Iris Cummins

Iris Ashley Cummins (1894–1968) was the first female engineer to graduate University College Cork (UCC) and was also an international hockey player.[1][2]

Iris Cummins
Born
Iris Ashley Cummins

6 June 1894
Cork, Ireland
Died30 April 1968 (1968-05-01) (aged 73)
Dublin, Ireland
NationalityIrish
OccupationEngineer

Early life and educationEdit

Cummins was born on 6 June 1894 in Woodville, Glanmire, Co. Cork to William Edward Ashley Cummins (1858–1923), professor of medicine at University College Cork, and Jane Constable Cummins (née Hall). They had five daughters and six sons. Geraldine Cummins was a playwright. Jane Cummins was a squadron officer in the WRAF during the World War II and became a medical doctor. Mary Hearn was a gynaecologist and fellow of the RCPI. Two of her brothers also became doctors; one, N. Marshall Cummins, was involved in setting up the first blood transfusion service in Cork.[1][2]

EducationEdit

Cummins began to study in UCC in 1912. At that time there were 78 women students out of the 420 students enrolled. She graduated with an engineering degree in 1915. During her time in engineering Cummins was editor of the Journal of the Engineering Society[1][3]

While she was in college, Cummins was on the Ireland hockey team. She earned her first ‘cap’ for hockey in 1914 and lead the college hockey team to victory in the Munster cup. The Irish hockey team toured the US in 1925 with Cummins as the captain. With the team she went to the White House at the invitation of Calvin Coolidge.[4]

WorkEdit

Cummins worked for the Royal Arsenal with the munitions factory at Woolwich, London and then the Vickers factory at nearby Erith as well as in a shipyard in Scotland during the First World War between 1915 and 1916 before returning to Cork. Initially there she found it hard to find work.

In 1924 she founded a private practice in the city and worked there until 1927 at which time she was appointed to the Irish Land Commission in Dublin. She moved to Dublin and although she visited, she never returned to live in Cork.

She retired from the Land Commission in 1954.[1][2][4]

In 1927 Cummins became the first woman member of the Institution of Civil Engineers of Ireland.[1][4]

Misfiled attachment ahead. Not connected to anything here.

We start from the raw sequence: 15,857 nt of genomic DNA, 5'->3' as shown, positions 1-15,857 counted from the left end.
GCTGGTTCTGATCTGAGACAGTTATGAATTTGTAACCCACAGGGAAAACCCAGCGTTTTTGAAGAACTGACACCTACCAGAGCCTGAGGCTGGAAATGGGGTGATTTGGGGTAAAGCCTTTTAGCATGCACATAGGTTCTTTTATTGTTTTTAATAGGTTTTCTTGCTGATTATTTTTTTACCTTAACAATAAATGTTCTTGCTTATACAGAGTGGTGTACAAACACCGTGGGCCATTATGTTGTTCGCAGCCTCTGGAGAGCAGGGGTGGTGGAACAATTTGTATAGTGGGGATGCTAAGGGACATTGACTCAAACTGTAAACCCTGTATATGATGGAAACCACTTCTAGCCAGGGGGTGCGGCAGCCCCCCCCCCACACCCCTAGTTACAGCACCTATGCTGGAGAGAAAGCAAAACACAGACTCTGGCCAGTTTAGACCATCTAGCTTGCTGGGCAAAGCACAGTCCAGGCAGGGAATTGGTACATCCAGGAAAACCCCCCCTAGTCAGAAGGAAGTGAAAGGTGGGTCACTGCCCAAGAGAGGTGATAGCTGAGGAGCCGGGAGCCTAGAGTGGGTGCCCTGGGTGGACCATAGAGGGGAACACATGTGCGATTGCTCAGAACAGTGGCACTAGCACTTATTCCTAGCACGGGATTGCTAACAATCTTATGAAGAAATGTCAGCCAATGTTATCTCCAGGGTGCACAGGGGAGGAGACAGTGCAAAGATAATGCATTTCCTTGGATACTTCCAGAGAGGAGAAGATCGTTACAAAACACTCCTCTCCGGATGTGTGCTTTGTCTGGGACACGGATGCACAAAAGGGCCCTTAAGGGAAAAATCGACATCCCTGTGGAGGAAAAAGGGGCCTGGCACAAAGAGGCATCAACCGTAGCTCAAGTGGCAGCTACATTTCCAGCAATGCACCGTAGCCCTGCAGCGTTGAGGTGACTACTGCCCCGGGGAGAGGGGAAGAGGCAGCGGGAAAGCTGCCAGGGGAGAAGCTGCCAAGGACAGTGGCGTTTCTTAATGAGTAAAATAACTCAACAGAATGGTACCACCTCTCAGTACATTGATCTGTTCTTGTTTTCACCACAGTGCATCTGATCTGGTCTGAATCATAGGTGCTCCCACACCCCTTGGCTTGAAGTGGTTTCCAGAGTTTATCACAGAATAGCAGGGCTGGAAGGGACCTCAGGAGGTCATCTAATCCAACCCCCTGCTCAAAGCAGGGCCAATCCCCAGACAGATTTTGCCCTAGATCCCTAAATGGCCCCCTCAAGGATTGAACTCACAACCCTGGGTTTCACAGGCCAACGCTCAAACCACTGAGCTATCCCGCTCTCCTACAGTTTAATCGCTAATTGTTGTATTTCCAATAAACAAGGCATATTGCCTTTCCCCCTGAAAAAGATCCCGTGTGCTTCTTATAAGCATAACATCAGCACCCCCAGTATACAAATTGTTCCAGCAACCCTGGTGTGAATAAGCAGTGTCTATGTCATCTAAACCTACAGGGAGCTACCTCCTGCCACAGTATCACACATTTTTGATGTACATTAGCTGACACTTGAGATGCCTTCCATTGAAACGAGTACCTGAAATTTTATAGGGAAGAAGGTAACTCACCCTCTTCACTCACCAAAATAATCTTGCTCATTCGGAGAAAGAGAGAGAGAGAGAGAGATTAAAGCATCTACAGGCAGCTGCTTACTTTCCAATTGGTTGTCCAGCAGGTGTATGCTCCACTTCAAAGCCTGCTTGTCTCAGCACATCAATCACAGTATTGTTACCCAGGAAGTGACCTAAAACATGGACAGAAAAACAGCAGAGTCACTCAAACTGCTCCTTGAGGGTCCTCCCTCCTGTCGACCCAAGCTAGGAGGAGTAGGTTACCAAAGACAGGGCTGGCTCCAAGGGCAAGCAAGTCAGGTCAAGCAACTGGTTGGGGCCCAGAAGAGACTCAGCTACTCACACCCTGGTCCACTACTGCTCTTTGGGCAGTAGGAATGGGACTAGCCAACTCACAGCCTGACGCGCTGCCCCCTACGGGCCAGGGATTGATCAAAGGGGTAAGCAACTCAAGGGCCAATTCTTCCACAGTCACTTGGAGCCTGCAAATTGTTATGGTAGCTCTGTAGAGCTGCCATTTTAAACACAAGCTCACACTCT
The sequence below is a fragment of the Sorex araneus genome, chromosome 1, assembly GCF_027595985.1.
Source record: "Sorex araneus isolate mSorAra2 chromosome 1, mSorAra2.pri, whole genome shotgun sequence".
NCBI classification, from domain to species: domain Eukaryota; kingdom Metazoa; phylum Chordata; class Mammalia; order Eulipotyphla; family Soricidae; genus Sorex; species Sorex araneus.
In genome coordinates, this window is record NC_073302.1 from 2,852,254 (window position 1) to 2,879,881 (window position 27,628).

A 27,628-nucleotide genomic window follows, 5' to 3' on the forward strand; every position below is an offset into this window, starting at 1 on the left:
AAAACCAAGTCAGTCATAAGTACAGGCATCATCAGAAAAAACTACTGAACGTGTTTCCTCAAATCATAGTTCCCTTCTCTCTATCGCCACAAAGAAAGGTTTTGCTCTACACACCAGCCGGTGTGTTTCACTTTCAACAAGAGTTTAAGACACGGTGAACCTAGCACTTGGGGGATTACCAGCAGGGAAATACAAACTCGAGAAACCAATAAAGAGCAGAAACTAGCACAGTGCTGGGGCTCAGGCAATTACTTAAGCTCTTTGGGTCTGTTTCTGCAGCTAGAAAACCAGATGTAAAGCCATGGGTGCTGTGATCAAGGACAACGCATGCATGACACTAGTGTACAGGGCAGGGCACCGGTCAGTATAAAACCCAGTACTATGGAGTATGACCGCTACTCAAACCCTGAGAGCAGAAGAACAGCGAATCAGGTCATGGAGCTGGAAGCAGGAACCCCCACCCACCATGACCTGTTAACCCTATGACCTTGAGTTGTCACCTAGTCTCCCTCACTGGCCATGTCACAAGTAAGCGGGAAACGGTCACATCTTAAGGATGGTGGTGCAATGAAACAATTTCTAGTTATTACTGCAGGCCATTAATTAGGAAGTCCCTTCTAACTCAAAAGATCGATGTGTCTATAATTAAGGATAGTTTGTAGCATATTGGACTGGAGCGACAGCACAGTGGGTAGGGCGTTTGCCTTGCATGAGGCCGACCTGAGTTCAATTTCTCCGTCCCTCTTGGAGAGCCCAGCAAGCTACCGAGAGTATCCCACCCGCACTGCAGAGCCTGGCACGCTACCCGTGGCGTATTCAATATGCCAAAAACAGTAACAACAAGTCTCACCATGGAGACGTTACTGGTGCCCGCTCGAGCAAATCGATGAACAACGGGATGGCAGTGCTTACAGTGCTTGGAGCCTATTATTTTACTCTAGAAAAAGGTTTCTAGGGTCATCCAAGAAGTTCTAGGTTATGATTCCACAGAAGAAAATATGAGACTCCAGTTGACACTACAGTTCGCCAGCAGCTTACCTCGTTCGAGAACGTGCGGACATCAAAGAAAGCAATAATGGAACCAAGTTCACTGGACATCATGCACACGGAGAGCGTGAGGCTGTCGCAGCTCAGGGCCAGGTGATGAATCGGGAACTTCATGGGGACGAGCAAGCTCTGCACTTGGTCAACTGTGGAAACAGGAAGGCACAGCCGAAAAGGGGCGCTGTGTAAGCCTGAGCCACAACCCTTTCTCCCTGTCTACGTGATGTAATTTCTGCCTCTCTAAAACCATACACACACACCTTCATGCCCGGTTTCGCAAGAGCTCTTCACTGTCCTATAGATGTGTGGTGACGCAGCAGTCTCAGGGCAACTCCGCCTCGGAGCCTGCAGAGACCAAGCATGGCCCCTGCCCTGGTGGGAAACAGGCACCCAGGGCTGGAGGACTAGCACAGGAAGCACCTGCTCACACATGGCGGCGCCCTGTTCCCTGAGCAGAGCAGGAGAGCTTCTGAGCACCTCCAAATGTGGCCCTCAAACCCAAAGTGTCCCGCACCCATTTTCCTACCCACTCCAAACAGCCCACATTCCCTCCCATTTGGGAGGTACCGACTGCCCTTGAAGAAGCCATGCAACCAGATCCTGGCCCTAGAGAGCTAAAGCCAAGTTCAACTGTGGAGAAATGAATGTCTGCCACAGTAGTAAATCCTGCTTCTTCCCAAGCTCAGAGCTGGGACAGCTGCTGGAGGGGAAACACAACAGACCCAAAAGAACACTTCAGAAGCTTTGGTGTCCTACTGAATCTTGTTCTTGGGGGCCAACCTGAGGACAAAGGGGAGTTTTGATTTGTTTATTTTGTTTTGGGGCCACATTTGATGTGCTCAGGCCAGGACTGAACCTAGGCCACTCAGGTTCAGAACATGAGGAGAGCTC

She was a Council member of the Women's Engineering Society[5] having joined at the organisation's inception.[6] In December 1919, Cummins wrote an encouraging article in the very first edition of the society's The Woman Engineer journal. Based on her own Irish university experience, it laid out the practicalities of studies as well as social interactions likely to be encountered by a woman thinking of training as a civil engineer. The following year, she had another article published, this time in the Practical Engineer magazine, entitled "The Suitability of Women for the Engineering Industries"[7]

Twenty years later, in 1940, she wrote a lively piece on Women Engineers Overseas - in Eire for The Woman Engineer journal on her experiences as one of the earliest women engineers in Ireland. In this article, she recounted a tale of encountering the "oldest Inhabitant" of a very rural area, a proud owner of two fine horses, who on discovering "you must be an engineer, so would ye mind mending the electric light in the mare's stable?" [6]

DeathEdit

She died 30 April 1968 in Dublin[1]

Further readingEdit

  • Photo of Iris Cummins Engineer
  • Burke, IFR (1976), 308
  • Engineer's Journal, Sept./Oct. 1985, 57
  • Margaret Ó hÓgartaigh, ‘Women engineers in early 20th century Ireland’, Engineer's Journal, Dec. 2003, 48–9

ReferencesEdit

  1. ^ a b c d e f "The Dictionary of Irish Biography".
  2. ^ a b c "The peerage". The peerage. Retrieved 10 March 2018.
  3. ^ "Guys City County Almanac and Directory" (PDF). Cork past and present. Retrieved 10 March 2018.
  4. ^ a b c "Iris Ashley Cummins (1894–1968) - BE (1915), BSc Honoris Causa (War degree, 1918)".
  5. ^ Gooday, Graeme (21 April 2020). "Internationalism and the UK's Women's Engineering Society (WES)". Electrifying Women. Retrieved 28 April 2020.
  6. ^ a b "The Woman Engineer Vol 5". www2.theiet.org. Retrieved 28 April 2020.
  7. ^ "The Woman Engineer Vol 1". www2.theiet.org. Retrieved 28 April 2020.